When UPS President of Global Government Affairs Michael Kiely spoke to JAXUSA Partnership members in March, he said the parcel delivery and logistics company’s expansion in Jacksonville came down to workforce and “location, location, location.”
“Florida is one of the fastest if not the fastest-growing state in the country. Jacksonville is one of the fastest-growing parts of the state. And that’s where our investment dollars are going to go,” Kiely told the audience at the JAXUSA meeting March 28.
“Whether it be businesses or residents that are purchasing goods, we need to make sure that we have the assets and the resources to get them to you.”
Kiely talked about UPS during a discussion with JAXUSA President Aundra Wallace at the Hyatt Regency Jacksonville Riverfront Downtown. JAXUSA is the economic development division of JAX Chamber.
The Q&A covered the company’s use of automation and adoption of tracking technology for efficiency; its response to COVID-19-related supply chain problems; recent U.S. government transportation investment; and carbon emissions reduction strategies in the UPS fleet.
UPS employs about 4,500 people in Jacksonville, according to Kiely. In August 2020, UPS agreed to create 240 jobs as part of an economic development agreement with the city for the multiphase $138 million expansion of its $334 million package delivery hub renovation at Westside Industrial Park.
Council approved a Recapture Enhanced Value Grant of $6.8 million, based on 50% of the increase in real and personal property taxes generated at the project site for five years.
According to Kiely, UPS was able to double the size of its throughput at its Jacksonville facility to 1.2 million packages per day, mainly through automation technology and hiring more Class A drivers to handle the increased volume.
“It’s good for our customers because there is generally greater care for our packages when it goes through an automated facility,” he said.
Kiely said the UPS strategy to give a single division the responsibility of running airplanes and trucks and coordinating with trains, including Jacksonville-based CSX Corp.’s intermodal hub, allowed the parcel service to avoid some of the global seaport congestion and pandemic-related supply chain backlog.
Kiely said UPS’s ability to quickly secure air transportation from Europe and Asia to the U.S. and leverage relationships with ocean carriers gave them a strategic advantage during the pandemic to meet its shipping demands despite supply chain issues causing a backlog at some major U.S. ports.
UPS hopes to implement Radio Frequency Identification tracking label technology companywide by the end of 2023 to give customers real-time GPS tracking of its shipments, Kiely said.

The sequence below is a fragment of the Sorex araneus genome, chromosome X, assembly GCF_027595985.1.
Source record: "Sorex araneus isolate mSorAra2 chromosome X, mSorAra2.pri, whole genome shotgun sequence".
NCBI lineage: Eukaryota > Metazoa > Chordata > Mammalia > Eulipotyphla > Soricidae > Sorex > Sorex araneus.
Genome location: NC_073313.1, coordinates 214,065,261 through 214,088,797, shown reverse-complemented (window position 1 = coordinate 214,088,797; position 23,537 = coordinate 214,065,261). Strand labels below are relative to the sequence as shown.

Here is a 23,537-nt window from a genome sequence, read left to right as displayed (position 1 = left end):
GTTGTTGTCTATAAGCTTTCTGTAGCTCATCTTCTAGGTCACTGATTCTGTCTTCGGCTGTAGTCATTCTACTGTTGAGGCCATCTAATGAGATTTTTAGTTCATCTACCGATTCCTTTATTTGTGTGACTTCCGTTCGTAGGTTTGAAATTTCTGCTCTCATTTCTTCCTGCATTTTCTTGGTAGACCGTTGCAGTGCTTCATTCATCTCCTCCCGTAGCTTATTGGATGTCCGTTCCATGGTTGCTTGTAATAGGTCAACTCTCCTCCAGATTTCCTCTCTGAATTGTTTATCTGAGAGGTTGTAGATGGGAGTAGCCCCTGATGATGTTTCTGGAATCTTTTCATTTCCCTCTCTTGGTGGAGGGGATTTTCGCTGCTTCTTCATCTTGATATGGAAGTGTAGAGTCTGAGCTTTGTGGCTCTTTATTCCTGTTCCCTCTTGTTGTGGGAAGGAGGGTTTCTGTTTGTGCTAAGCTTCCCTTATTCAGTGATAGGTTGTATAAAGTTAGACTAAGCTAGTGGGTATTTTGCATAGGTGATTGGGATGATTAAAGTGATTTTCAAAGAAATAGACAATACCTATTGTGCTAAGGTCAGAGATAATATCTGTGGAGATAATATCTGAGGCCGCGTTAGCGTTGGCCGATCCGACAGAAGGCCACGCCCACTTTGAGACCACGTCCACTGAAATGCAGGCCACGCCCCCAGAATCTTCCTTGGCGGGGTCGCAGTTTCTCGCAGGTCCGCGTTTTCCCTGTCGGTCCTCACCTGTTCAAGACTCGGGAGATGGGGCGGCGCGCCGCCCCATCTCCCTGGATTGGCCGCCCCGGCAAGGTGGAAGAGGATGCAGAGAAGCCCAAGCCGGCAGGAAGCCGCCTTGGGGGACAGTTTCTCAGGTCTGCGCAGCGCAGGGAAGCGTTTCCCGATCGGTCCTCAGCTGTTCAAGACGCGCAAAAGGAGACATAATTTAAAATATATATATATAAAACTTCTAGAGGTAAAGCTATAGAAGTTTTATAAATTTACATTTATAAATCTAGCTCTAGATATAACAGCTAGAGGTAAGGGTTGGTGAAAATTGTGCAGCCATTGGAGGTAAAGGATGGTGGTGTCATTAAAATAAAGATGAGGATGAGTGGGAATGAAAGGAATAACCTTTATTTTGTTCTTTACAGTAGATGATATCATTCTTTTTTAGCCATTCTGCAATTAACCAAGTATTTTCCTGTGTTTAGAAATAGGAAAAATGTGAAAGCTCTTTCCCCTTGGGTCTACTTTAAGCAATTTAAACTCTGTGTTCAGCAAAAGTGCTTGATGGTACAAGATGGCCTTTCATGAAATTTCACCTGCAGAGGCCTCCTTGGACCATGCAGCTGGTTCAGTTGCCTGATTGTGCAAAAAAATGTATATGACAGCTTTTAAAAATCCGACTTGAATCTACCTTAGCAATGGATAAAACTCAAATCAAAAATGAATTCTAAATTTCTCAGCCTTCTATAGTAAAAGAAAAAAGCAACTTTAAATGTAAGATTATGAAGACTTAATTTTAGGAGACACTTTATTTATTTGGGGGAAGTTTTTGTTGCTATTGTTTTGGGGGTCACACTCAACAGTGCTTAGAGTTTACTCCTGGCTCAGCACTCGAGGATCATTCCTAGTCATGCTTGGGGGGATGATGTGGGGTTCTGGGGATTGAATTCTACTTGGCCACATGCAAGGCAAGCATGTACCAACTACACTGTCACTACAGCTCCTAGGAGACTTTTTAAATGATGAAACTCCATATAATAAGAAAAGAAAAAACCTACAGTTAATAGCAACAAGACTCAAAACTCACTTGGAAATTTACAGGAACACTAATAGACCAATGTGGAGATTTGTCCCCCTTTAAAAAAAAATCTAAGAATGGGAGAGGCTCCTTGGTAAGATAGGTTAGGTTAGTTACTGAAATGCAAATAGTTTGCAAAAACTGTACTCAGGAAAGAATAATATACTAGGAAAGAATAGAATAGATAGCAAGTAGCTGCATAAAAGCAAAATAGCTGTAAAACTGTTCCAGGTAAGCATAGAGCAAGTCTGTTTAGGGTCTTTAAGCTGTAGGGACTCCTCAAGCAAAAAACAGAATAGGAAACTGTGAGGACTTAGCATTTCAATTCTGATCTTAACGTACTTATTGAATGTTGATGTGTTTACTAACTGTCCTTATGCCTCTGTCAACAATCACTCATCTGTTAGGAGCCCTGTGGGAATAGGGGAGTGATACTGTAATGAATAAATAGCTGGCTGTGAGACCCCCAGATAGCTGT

“Every single one of our routes, the drivers that go out on the street every day, their delivery route is optimized with proprietary software that we’ve developed that can really collect throughout the day,” Kiely said.
“If there are incidents from traffic or other things, we have the ability to design on the spot the most efficient way to deliver those packages.”
UPS tested it on its COVID-19 vaccine shipments. Kiely said it helped achieve a 99.995% on-time delivery rate for the medical products.
“Hopefully, by the end of the year, 100% of our residential deliveries will have photo delivery so that you as a consumer will get an email with the picture and the location of where it was dropped off,” he said.
Infrastructure funds and zero emissions
Kiely said he sees the federal government’s $1.2 trillion Infrastructure Investment and Jobs Act of 2021 as a chance for state and local governments to make investments in seaports, airports, highway and rail systems and to identify pinch points in transportation to make logistics operations more efficient.
“This, to me, is unique for every single state in (the U.S.) and the major cities and municipalities within the states to take advantage of this, probably, once-in-a-lifetime funding to really invest in infrastructure,” Kiely said.
Kiely said UPS has a goal of a 50% reduction in its carbon output per unit delivered by 2035.
He said the company is not in a position to say whether there is one type of alternative fuel platform that would be favored.
He said UPS is having success with compressed natural gas-powered vehicles, which produce fewer emissions than those using traditional diesel or gasoline.
In Europe, UPS has been using more battery-powered electric vehicles in its ground delivery service.
“We’ve been able to go faster over in Europe than we have here in the United States because generally speaking, we drive a smaller vehicle over there so it’s just been easier to make that transition as manufacturers have invested in capabilities for passenger vehicles or smaller delivery vans,” Kiely said.
UPS is testing “hundreds” of EVs in the U.S., which the company began 20 years ago, Kiely said.
But the company would like to see greater battery range capabilities to implement a Class A electric delivery fleet.
“Once they sort of get the kinks out of that you could expect that we’re going to go faster and we will invest a lot more in that area.”